now alone holds the secret, has been the sole manager of
the business at Oswego, and the success which has attended
its operations during that period proves that he possesses
great business energy and tact as well as executive ability
of a high order.

The manufacture of starch at Oswego having been so
well conducted, and having grown to such gigantic propor-
tions, has also been very remunerative, and has been the
means of placing much wealth at the disposal of the Kings-
fords. They have not, however, hoarded their means, but,
with characteristic generosity and benevolence, have freely
given a helping hand to those less fortunate than them-
selves ; and there is scarcely an enterprise or institution in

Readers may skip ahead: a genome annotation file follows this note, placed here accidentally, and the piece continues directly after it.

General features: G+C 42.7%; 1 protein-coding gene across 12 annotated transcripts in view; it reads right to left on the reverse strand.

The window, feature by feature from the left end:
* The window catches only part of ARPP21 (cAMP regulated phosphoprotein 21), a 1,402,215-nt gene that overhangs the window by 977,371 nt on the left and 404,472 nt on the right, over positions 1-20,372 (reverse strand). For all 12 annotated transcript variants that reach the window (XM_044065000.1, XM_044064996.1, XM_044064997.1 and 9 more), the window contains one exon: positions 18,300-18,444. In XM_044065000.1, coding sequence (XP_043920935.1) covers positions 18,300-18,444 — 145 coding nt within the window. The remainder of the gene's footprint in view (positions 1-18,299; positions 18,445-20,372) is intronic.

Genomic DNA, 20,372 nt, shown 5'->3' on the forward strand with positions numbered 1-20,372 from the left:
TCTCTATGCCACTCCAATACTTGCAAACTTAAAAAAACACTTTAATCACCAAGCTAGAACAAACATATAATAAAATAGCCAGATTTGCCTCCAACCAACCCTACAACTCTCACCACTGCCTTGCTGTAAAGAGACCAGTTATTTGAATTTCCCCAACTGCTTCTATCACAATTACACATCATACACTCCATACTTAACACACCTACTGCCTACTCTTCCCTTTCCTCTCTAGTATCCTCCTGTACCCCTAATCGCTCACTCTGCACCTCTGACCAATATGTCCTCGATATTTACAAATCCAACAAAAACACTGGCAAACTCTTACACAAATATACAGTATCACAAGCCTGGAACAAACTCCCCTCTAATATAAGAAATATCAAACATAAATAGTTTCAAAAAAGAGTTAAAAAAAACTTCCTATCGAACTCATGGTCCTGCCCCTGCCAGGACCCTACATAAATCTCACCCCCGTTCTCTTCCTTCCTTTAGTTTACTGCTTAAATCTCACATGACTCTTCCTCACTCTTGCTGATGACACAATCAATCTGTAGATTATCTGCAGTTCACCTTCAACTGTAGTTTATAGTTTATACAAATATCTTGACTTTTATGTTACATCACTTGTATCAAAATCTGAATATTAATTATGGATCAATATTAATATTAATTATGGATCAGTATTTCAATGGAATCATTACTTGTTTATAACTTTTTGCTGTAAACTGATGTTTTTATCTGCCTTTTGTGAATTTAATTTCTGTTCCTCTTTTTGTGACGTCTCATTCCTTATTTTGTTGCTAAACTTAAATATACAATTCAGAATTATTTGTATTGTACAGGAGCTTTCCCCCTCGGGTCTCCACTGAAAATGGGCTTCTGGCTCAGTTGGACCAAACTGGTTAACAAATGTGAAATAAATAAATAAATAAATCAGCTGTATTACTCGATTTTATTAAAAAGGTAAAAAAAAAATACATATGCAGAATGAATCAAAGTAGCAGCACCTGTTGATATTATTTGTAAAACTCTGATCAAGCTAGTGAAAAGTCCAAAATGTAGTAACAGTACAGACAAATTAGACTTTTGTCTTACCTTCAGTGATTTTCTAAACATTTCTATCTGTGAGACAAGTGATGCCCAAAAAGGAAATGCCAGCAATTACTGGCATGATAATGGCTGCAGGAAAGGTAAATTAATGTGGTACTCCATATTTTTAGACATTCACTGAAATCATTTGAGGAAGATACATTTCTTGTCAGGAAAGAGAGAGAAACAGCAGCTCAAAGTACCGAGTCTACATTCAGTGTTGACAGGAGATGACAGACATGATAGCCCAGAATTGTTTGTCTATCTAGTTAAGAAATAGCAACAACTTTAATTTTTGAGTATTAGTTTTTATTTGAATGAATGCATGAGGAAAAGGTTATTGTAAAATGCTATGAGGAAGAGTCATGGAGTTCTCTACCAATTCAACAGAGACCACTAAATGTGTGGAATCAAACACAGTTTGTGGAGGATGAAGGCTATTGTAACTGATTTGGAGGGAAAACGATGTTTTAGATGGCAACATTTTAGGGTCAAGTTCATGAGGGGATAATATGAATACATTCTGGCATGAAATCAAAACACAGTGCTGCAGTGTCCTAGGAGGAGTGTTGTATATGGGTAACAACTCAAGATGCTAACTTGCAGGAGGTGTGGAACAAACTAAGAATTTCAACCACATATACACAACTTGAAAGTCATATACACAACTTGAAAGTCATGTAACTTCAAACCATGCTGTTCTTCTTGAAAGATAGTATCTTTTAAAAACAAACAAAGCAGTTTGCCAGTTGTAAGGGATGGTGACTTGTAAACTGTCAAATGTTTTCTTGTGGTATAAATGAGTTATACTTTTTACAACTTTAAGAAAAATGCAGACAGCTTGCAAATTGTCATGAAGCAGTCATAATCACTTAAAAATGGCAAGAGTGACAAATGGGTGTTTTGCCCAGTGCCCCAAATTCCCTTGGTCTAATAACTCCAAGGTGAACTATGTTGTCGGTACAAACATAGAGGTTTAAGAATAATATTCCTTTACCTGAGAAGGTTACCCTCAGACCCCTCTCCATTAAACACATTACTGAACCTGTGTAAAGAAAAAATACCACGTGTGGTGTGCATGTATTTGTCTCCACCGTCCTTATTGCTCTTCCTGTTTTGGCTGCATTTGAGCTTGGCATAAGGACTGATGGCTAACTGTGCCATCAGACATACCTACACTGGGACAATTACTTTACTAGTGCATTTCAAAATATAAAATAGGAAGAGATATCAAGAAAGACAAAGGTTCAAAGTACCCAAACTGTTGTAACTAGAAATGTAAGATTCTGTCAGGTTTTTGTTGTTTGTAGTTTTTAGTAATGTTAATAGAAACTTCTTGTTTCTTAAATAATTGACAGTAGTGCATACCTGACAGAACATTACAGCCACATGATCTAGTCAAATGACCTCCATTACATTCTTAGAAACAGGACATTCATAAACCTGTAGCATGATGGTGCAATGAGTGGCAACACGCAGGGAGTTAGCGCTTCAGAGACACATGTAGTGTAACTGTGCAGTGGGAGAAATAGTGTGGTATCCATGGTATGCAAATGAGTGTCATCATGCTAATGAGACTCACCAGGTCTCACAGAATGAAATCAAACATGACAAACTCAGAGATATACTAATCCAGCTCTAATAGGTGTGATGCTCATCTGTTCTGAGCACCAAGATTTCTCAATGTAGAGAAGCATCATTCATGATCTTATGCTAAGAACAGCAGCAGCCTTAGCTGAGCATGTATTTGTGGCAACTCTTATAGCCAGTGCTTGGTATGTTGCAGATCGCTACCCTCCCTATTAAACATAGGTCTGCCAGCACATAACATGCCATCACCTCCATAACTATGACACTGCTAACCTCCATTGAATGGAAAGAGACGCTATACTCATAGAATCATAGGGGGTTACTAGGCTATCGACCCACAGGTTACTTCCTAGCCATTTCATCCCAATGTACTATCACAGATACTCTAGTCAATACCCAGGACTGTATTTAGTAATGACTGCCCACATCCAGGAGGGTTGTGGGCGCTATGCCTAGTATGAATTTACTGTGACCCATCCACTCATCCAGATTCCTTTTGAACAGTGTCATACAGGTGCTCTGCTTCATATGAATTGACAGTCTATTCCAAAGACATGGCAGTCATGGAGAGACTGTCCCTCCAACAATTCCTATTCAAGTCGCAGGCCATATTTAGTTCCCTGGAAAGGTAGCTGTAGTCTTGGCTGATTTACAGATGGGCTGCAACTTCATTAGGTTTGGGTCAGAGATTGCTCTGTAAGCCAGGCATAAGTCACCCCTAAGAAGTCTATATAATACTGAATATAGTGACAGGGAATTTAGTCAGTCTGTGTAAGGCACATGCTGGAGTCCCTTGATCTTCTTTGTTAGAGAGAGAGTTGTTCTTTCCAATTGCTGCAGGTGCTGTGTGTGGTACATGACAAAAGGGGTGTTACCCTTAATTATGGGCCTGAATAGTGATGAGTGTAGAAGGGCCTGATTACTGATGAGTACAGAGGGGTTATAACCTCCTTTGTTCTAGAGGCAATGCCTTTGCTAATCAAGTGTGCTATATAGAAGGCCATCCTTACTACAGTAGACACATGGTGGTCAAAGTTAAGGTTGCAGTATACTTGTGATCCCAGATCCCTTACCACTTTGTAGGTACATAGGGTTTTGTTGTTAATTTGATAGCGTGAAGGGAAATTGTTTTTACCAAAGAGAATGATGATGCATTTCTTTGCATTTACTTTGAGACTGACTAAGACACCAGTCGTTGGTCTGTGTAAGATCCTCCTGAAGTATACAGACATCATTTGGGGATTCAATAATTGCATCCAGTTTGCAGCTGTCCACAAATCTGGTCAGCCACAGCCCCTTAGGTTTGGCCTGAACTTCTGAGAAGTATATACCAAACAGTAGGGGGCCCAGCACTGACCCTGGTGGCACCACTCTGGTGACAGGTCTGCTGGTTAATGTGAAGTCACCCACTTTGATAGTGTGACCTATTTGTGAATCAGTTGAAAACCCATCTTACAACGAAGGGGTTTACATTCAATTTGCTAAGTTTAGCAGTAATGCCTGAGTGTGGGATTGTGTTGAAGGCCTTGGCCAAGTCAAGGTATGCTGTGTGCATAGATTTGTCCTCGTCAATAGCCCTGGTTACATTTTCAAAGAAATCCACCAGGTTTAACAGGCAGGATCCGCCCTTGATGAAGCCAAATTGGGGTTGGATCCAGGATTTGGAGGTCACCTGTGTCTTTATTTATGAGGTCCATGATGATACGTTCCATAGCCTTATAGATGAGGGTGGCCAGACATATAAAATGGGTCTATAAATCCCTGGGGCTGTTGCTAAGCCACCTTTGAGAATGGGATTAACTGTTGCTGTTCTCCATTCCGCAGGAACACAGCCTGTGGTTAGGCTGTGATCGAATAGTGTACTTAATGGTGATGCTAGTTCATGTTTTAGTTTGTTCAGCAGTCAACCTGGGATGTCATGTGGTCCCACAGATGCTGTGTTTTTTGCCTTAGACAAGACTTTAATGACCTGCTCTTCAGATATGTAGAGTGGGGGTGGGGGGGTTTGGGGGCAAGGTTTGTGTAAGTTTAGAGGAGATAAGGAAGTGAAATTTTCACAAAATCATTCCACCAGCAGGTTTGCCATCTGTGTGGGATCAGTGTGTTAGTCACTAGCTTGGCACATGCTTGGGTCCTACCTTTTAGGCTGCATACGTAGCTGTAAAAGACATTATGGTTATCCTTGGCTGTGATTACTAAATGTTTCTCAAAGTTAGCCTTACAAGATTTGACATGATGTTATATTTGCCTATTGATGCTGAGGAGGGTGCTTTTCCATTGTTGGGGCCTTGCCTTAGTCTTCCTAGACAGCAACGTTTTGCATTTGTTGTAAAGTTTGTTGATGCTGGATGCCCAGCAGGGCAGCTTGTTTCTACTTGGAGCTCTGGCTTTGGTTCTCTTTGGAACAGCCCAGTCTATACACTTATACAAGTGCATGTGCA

the city which has for its object the improvement of man-
kind that has not received encouragement and material aid
from the Kingsfords.

The starch-factory is not only the largest manufacturing
establishment in Oswego County, but one of the largest in
the United States ; and as its products, known as " Kings-
ford's Oswego Starch," are distributed all over the habitable
globe, Oswego has become widely known and distinguished
in the commercial world as being the place where Kings-
ford's starch is manufactured.

The history of Oswego County, written without a de-
scription of the Oswego starch-factory, would be imperfect
and deficient in an element of distinction which will live
long after the present generation shall have passed away.

OSWEGO VILLAGE AND CITY CIVIL LIST.

VILLAGE OFFICERS.

1828. — President, Alvin Bronson ; Treasurer, Thomas
Willett;, Collector, John Howe ; Clerk, Edwin W. Clarke ;
Trustees, Daniel Hugunin, Jr., George Fisher, Nathaniel
Vilas, Jr., David P. Brewster, Theophilus S. Morgan, Jo.seph
Turner, Orlo Steele ; Fire Wardens, Henry Eagle, Francis